With a lack of administrative support, students accept voting in favor of library fee
While students understand that the library needs funding, some feel that administration has put the responsibility fully on them
Oct. 28, 2015
In preparation for the quickly approaching vote on Nov. 10, a second forum discussing the potential $15 per credit hour library fee was held Oct. 27 in Ellis Auditorium.
This follow-up forum to the one held on Oct. 15 was much smaller than the first, with around 25-30 attendees. The goal of the forum was also different; Matt Gaunt, director of advancement for MU libraries, gave about 15 minutes of overview of the fee before moving to an open forum discussion.
The first forum started with the slogan “great universities have great libraries,” and focused on supporting the fee. Gaunt said that this second forum was not intended to convince students to vote for the fee, but it was a place to hear concerns.
“If you have a view that is on the other side, if you’re not ‘I’m in,’ you don’t have to ask a question,” Gaunt said to open the forum. “You can make a statement. This is a chance for us all to have a conversation.”
If passed, the fee would institute a $5 per credit hour charge to students starting in the summer of 2016. From there, it would raise $2 every year until reaching a maximum of $15 per credit hour in 2022. This fee would be supported entirely by the student body of MU, which became a major talking point of the forum.
A question raised by many students was why the responsibility of supporting the library fell on students as opposed to administrators.
“When (Chancellor R. Bowen Loftin) came into this position, he quickly learned that there were not revenues within the campus budget structure to take away from departments and give to the library,” Gaunt said in response. “So his response was ‘you have to get a fee,’ because he’s not seeing anywhere else for revenues to come from.”
Gaunt said that while student fees would be paying for a majority of renovations, administration would eventually move to do their part by finding funding for an off-site storage unit.
Gaunt addressed the fact that Loftin has not yet attended any forums for the fee.
“I think he feels like he’s a lighting rod for criticism and that he would do more harm than good,” Gaunt said. “So we’ve been encouraged to reach out to students, and if this fee doesn’t pass, we at least have that from the effort.”
There was also a general air of defeat from graduate students who made up the majority of attendees at the forum. Many expressed their dissatisfaction with the efforts made by administration at MU to find other forms of funding.
“I think for a lot of graduate students, a significant number of us are graduate student employees, and so we’re living on very, very small stipends,” said Alex Howe, graduate student and Graduate Professional Council treasurer. “Any change in cost of attendance for school is going to affect us a bit more significantly than the majority of undergrads. $40 a month just doesn’t exist in my budget.”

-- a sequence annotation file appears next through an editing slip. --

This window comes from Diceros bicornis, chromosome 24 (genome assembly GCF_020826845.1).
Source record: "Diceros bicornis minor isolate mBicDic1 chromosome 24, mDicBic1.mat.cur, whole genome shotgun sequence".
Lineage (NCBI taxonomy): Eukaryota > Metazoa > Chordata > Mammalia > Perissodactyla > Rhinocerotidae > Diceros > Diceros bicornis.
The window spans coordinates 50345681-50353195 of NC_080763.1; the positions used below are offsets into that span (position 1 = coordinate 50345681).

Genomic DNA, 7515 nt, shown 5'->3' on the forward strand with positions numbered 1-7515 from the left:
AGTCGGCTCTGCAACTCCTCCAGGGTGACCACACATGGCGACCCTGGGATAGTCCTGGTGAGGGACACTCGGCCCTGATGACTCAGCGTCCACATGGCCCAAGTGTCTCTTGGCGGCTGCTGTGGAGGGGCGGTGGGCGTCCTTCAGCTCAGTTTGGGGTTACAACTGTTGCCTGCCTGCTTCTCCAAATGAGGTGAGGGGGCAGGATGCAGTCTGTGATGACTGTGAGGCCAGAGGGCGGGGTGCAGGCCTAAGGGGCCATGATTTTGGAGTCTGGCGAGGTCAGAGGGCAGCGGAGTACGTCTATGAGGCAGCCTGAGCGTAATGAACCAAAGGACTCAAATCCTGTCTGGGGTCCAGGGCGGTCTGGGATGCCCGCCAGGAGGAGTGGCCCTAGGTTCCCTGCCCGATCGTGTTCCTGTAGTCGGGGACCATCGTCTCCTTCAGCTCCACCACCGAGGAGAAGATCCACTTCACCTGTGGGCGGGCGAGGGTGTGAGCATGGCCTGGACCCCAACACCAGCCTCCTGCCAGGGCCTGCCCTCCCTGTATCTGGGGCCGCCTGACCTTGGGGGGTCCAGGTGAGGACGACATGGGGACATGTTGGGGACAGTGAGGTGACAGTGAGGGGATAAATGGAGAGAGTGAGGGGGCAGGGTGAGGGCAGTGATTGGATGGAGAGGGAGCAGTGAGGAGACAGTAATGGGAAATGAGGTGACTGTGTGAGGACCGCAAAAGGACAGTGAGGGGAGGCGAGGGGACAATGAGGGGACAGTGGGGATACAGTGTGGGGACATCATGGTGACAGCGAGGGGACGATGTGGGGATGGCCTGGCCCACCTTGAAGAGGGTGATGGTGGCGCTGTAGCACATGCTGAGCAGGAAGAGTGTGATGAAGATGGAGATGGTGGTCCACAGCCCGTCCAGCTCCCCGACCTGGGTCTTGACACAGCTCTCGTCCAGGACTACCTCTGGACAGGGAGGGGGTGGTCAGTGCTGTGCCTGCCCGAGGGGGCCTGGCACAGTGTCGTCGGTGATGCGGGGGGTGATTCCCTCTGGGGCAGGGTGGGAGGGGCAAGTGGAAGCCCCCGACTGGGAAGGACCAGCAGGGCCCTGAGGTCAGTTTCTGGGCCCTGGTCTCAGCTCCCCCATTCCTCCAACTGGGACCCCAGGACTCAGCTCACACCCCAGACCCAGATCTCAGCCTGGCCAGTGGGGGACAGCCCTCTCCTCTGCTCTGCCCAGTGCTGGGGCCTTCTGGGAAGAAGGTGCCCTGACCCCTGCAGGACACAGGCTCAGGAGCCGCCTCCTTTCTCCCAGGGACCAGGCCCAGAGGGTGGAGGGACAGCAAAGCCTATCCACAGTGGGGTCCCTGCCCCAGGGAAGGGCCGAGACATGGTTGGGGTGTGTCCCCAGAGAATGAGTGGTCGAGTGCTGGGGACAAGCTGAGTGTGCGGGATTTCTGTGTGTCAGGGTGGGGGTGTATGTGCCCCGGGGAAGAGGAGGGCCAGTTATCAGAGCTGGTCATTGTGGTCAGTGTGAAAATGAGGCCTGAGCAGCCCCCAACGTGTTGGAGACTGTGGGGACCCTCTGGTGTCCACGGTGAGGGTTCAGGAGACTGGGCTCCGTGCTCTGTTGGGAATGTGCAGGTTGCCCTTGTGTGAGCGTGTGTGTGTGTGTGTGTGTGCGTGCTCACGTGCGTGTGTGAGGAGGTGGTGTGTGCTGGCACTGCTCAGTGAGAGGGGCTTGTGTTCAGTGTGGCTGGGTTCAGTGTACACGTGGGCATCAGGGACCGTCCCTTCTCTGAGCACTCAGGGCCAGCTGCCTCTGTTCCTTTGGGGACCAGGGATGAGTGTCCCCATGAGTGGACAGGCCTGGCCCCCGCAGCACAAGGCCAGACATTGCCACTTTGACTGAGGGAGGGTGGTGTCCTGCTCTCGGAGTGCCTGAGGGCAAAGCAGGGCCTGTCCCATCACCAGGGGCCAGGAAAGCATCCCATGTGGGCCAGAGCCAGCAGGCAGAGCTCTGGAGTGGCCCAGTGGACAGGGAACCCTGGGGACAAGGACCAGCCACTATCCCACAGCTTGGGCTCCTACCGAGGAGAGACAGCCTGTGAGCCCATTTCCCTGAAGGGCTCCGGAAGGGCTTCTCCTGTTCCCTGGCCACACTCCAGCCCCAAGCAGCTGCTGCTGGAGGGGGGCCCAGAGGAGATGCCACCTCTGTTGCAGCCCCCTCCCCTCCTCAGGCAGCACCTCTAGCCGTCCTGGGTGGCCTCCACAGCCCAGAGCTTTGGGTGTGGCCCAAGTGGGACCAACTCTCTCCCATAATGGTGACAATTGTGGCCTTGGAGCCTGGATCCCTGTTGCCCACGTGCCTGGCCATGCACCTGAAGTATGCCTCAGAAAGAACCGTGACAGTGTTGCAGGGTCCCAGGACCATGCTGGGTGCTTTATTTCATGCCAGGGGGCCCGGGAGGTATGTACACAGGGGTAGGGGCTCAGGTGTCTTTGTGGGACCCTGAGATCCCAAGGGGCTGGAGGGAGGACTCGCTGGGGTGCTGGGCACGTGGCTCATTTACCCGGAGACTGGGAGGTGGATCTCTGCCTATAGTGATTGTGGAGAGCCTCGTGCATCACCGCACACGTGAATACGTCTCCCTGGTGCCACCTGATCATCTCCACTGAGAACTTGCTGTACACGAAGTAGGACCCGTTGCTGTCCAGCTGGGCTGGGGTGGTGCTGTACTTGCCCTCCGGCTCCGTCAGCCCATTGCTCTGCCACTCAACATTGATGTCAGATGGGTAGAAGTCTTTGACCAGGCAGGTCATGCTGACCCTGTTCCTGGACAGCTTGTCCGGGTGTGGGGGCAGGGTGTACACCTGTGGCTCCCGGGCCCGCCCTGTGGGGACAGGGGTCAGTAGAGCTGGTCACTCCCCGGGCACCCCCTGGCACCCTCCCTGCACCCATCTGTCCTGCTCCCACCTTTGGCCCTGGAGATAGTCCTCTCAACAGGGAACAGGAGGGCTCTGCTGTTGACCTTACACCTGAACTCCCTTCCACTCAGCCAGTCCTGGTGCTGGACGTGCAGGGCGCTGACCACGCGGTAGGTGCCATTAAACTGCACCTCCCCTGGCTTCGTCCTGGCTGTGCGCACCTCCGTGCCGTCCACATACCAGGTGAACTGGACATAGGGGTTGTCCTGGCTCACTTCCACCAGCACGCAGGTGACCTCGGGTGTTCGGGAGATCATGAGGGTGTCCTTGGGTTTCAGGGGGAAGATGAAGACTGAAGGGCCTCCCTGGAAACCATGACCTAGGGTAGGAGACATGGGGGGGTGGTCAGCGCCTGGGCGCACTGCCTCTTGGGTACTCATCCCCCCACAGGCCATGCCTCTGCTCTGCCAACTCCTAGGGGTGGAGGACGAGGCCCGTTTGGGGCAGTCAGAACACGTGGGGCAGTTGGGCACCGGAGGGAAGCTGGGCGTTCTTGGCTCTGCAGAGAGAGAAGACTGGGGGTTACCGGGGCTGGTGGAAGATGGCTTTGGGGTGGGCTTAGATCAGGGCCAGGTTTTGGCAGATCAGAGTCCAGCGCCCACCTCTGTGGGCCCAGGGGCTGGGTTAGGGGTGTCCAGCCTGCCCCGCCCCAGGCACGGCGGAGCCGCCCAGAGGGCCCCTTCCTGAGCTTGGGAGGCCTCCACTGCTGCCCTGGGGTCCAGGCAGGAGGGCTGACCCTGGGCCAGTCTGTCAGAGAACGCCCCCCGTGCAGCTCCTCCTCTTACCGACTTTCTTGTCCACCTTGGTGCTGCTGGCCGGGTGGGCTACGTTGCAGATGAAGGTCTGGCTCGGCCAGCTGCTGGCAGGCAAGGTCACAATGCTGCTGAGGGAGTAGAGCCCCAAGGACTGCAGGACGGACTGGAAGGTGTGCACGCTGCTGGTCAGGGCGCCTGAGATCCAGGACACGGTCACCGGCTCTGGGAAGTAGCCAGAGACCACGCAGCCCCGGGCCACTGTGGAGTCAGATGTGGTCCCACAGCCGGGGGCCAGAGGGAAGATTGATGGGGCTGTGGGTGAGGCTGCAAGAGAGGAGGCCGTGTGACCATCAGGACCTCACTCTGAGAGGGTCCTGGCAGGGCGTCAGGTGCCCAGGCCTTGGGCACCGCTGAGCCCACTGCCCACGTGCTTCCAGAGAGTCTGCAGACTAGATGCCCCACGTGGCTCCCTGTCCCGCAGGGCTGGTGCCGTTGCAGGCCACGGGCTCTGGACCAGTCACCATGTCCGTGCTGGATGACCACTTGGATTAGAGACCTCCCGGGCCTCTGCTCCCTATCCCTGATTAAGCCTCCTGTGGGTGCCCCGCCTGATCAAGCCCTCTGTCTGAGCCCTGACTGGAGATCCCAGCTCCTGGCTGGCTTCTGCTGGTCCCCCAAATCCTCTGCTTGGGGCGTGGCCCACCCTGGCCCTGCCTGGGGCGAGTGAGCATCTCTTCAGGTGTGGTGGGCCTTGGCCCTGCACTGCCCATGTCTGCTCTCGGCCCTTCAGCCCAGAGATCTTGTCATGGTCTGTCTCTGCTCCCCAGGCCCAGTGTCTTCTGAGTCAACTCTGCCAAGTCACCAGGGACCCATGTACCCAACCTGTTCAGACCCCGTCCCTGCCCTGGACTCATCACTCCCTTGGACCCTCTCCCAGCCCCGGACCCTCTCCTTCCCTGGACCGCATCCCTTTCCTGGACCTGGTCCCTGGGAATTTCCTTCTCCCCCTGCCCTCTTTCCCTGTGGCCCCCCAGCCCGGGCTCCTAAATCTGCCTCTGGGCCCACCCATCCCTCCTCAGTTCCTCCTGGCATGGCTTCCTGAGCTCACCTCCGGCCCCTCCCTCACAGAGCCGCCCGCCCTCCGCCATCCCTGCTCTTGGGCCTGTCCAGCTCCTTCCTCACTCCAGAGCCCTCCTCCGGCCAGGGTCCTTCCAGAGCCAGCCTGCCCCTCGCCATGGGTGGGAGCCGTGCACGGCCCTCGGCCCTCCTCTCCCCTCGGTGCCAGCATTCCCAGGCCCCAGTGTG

Another concern voiced by graduate students was the buildup of fees from different colleges within MU, as well as costs of attending. One fee which garnered a significant amount of attention was the supplemental fee for graduate students from the College of Engineering called the Engineering Excellence Fee, which is $31.50 per credit hour for residents and $73.50 for non-residents.
Gaunt and others in support of the library fee made it clear that the library fee is not in the same category as supplemental fees like the Engineering Excellence Fee. The library fee would technically be considered an activities fee.
“Graduate student employees in Arts and Sciences, for example, receive a waiver on the supplemental fee that is called the Arts and Sciences Course Fee,” Howe said. “By contrast, graduate student employees in engineering do not receive a waiver for the Engineering Excellence Fee.”
One question posed during the forum by Howe was where the line for student fees stops and how many services on campus would be supported by student fees. Howe claimed that one question Loftin asked of the Budget Allocation Advisory Council was what actions could be put to student fees.
Gaunt said the implementation of acts such as Senate Bill 389, which capped tuition rates at the Consumer Price Index, made many actions subject to funding by student fees.
“It really comes down to two things: state support of the university and then the state’s intrusion upon our ability to increase tuition,” Gaunt said. “There just aren’t revenue options for people who run the university. It almost doesn’t matter in some ways if it was tuition or fee, it just comes down to if the amount is reasonable.”
The last major concern expressed was whether or not there could be legislation passed to help the university receive the funding it needs to support the library.
“The library receives funding partially through the general operating budget,” said Rachel Bauer, vice president of the Graduate Professional Council. “That general operating budget does come from allocations from the state. So, as we’ve seen in the last couple of years, the state is cutting back on some of those allocations and so the budget at the university is getting smaller. When the budget is getting smaller, that’s going to affect every part of the institution and it’s hitting the library hard.”
Organizations that currently work on lobbying for legislation are the Associated Students of the University of Missouri and GPC.
As the forum drew to a close, there was a feeling of resignation surrounding the student attendees. With no administrative support for the library at the current moment, many students felt that it was clear they would have to support the library without assistance.